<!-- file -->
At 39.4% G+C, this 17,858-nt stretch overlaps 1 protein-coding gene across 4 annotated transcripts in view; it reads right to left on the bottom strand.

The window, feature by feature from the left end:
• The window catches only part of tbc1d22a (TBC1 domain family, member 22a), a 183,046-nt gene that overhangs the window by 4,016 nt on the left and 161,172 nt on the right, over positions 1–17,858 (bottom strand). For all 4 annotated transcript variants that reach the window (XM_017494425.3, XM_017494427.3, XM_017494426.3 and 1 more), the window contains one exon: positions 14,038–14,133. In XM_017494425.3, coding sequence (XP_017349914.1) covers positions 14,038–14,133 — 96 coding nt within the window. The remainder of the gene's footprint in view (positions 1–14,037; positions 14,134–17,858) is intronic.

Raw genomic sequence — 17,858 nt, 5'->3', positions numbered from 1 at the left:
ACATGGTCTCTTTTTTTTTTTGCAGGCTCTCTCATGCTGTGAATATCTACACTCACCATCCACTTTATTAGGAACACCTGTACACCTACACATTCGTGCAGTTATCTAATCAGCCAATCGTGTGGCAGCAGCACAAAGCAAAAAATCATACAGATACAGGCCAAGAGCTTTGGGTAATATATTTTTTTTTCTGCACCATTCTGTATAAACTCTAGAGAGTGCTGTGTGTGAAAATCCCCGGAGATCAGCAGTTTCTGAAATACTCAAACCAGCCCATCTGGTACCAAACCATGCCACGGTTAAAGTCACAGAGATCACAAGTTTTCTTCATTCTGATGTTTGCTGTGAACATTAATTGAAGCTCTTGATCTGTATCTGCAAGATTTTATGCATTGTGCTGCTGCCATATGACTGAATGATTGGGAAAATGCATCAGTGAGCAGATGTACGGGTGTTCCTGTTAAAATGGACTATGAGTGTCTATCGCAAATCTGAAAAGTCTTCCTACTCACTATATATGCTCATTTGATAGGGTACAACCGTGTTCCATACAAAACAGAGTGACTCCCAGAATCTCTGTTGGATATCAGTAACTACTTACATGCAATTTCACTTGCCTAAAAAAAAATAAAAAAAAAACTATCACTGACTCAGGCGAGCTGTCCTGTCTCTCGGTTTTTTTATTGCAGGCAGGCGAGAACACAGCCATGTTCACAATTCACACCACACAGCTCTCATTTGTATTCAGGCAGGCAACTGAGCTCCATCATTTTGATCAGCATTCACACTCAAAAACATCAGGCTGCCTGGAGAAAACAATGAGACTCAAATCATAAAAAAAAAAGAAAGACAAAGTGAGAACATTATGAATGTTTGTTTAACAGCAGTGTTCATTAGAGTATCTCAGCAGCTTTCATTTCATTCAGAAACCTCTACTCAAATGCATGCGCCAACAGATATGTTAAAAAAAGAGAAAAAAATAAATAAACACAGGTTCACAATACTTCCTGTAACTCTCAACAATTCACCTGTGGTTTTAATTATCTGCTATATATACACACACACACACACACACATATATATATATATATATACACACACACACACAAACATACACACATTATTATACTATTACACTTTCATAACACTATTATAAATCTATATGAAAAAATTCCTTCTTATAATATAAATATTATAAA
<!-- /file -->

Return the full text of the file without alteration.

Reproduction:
At 39.4% G+C, this 17,858-nt stretch overlaps 1 protein-coding gene across 4 annotated transcripts in view; it reads right to left on the bottom strand.

The window, feature by feature from the left end:
• The window catches only part of tbc1d22a (TBC1 domain family, member 22a), a 183,046-nt gene that overhangs the window by 4,016 nt on the left and 161,172 nt on the right, over positions 1–17,858 (bottom strand). For all 4 annotated transcript variants that reach the window (XM_017494425.3, XM_017494427.3, XM_017494426.3 and 1 more), the window contains one exon: positions 14,038–14,133. In XM_017494425.3, coding sequence (XP_017349914.1) covers positions 14,038–14,133 — 96 coding nt within the window. The remainder of the gene's footprint in view (positions 1–14,037; positions 14,134–17,858) is intronic.

Raw genomic sequence — 17,858 nt, 5'->3', positions numbered from 1 at the left:
ACATGGTCTCTTTTTTTTTTTGCAGGCTCTCTCATGCTGTGAATATCTACACTCACCATCCACTTTATTAGGAACACCTGTACACCTACACATTCGTGCAGTTATCTAATCAGCCAATCGTGTGGCAGCAGCACAAAGCAAAAAATCATACAGATACAGGCCAAGAGCTTTGGGTAATATATTTTTTTTTCTGCACCATTCTGTATAAACTCTAGAGAGTGCTGTGTGTGAAAATCCCCGGAGATCAGCAGTTTCTGAAATACTCAAACCAGCCCATCTGGTACCAAACCATGCCACGGTTAAAGTCACAGAGATCACAAGTTTTCTTCATTCTGATGTTTGCTGTGAACATTAATTGAAGCTCTTGATCTGTATCTGCAAGATTTTATGCATTGTGCTGCTGCCATATGACTGAATGATTGGGAAAATGCATCAGTGAGCAGATGTACGGGTGTTCCTGTTAAAATGGACTATGAGTGTCTATCGCAAATCTGAAAAGTCTTCCTACTCACTATATATGCTCATTTGATAGGGTACAACCGTGTTCCATACAAAACAGAGTGACTCCCAGAATCTCTGTTGGATATCAGTAACTACTTACATGCAATTTCACTTGCCTAAAAAAAAATAAAAAAAAAACTATCACTGACTCAGGCGAGCTGTCCTGTCTCTCGGTTTTTTTATTGCAGGCAGGCGAGAACACAGCCATGTTCACAATTCACACCACACAGCTCTCATTTGTATTCAGGCAGGCAACTGAGCTCCATCATTTTGATCAGCATTCACACTCAAAAACATCAGGCTGCCTGGAGAAAACAATGAGACTCAAATCATAAAAAAAAAAGAAAGACAAAGTGAGAACATTATGAATGTTTGTTTAACAGCAGTGTTCATTAGAGTATCTCAGCAGCTTTCATTTCATTCAGAAACCTCTACTCAAATGCATGCGCCAACAGATATGTTAAAAAAAGAGAAAAAAATAAATAAACACAGGTTCACAATACTTCCTGTAACTCTCAACAATTCACCTGTGGTTTTAATTATCTGCTATATATACACACACACACACACACACATATATATATATATATATACACACACACACACAAACATACACACATTATTATACTATTACACTTTCATAACACTATTATAAATCTATATGAAAAAATTCCTTCTTATAATATAAATATTATAAA